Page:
So that’s the current state of things. You have this real focus on craft beer that homebrewers are feeding. They’re the ones buying craft beer, they’re the ones even making the transition to becoming professional brewers very often. You still have lots of brewers going through the traditional brewing schools but very often it’s a homebrewer that’s learned it from the ground up and then saying, “Okay, I’m going to open my own place.”
Where I think it’s going? You’re going to see home beer- and wine-making becoming normal, becoming something that almost everyone does. Just like buying whole bean coffee and grinding it yourself at home or weekend gourmets whipping up big dinners at home. Brewing is going to take its place in the same sort of consideration for everyone. You’re still going to have the instant-food people, but brewing is going to become a pretty normal activity for a lot of people.
What are your thoughts on homebrewers going professional — whether formally opening breweries or straddling the line via “gypsy brewing” (e.g. renting brewery equipment to create their beers)?
Opening a brewery is a hell of a lot of work for small margins. Here in the United States, we’re used to paying small money for beer — half of what you’d pay in other countries. So that market perception keeps the margins on craft beer low, plus our three-tiered system of brewer, distributor, and retailer to the consumer keeps the margins small for everyone.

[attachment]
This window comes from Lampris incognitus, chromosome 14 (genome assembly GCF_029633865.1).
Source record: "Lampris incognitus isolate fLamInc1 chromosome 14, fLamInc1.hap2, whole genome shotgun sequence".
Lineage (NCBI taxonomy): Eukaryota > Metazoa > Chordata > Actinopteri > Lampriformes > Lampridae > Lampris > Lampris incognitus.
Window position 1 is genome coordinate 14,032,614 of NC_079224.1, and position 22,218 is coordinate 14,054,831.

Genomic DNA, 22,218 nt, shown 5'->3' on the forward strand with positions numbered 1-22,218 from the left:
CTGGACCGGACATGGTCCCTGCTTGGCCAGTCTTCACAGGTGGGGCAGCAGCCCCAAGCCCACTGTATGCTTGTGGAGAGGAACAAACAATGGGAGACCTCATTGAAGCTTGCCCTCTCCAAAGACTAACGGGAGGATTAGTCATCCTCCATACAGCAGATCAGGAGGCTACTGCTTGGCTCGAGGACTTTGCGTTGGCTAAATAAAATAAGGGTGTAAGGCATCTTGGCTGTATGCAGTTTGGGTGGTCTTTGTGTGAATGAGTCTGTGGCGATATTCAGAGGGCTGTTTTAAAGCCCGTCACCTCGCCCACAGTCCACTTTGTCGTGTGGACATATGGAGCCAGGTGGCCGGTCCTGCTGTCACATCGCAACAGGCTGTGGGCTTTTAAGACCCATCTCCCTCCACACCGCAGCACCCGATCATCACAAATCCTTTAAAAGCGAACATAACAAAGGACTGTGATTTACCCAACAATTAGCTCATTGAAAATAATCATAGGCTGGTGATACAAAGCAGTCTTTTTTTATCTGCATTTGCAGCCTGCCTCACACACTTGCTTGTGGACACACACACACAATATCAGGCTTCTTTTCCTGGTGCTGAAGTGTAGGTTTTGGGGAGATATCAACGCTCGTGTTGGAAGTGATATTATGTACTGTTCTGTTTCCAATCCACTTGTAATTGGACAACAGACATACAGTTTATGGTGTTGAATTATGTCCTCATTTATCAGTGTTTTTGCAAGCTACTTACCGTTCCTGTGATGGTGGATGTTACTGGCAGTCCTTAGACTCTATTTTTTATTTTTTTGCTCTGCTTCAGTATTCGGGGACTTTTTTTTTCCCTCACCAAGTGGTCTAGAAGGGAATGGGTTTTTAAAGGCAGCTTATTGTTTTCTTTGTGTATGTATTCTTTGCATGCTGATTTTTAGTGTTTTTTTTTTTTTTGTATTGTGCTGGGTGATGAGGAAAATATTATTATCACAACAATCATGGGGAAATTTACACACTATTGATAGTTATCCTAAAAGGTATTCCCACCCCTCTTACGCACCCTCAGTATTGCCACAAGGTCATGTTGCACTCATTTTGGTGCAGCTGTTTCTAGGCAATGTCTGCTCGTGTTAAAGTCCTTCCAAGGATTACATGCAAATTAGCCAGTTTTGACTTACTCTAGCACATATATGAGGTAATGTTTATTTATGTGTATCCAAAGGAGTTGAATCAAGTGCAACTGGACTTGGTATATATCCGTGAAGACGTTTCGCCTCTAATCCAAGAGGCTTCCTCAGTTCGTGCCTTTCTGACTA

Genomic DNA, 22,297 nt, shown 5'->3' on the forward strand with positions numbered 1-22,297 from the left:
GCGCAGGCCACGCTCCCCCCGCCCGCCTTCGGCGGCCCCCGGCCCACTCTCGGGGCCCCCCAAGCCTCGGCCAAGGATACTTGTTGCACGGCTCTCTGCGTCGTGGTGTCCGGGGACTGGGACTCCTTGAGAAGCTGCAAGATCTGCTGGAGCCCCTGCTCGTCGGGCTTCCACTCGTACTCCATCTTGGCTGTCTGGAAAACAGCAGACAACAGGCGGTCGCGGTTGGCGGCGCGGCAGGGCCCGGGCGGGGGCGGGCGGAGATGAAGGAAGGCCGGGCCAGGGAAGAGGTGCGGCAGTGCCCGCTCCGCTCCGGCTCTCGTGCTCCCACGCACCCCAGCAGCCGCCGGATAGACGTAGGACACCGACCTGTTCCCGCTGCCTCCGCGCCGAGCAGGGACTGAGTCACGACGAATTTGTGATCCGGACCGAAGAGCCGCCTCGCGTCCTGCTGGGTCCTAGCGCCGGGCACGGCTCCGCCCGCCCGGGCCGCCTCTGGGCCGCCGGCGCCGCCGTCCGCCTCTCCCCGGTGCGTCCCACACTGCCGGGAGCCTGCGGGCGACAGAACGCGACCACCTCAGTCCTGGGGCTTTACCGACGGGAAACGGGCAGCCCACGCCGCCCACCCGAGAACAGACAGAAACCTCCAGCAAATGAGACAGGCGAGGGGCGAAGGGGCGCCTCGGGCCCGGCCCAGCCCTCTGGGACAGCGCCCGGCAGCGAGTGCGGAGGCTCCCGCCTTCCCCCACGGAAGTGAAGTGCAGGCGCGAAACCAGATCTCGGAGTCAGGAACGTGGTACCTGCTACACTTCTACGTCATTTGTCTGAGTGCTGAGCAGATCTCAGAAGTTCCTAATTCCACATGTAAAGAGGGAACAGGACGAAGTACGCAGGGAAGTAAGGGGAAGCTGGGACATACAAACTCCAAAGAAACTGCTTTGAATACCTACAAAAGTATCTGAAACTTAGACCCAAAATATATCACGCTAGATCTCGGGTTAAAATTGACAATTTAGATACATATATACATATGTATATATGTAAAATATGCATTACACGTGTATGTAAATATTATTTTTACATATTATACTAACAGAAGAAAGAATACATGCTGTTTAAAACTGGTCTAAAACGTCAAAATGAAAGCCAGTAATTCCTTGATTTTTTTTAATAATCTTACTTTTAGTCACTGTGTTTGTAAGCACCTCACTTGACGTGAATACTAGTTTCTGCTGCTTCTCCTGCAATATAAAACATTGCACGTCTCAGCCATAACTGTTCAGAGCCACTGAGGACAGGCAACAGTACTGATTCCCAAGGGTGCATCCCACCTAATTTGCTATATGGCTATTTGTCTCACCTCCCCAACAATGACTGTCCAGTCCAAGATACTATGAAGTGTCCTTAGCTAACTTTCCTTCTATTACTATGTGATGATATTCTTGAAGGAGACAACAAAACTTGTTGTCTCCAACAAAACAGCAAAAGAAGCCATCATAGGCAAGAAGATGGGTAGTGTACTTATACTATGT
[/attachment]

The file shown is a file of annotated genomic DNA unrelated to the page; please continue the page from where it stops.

In terms of homebrewers that want to go professional, the brewpub where you’re serving your own beer over the counter is the best way to do it. A small system of one barrel, three, seven barrels — that works well. But then to potentially start making a lot of money you’ve got to go ten times that or even more so that now you can service accounts with kegs around the city and the margin on kegs is half that of bottles. There are all these considerations.
The gypsy approach is a good idea. Homebrewers that want to make more can go and make a couple of kegs or make maybe 200 bottles on a larger system and distribute it to their friends or maybe sell it. Of course, the licensing is a process. Once you’ve gone through the licensing process you might as well open your own place.
What’s your go-to beer style? What beers are you excited about?
My day-to-day drinking beers are American pale ales, American IPAs. Double IPA is one of my favorite styles. I enjoy the Munich dunkel style, porters, and stouts. I like a wide variety of beers. In any state, I could probably name two or three that I enjoy drinking — no singular favorite.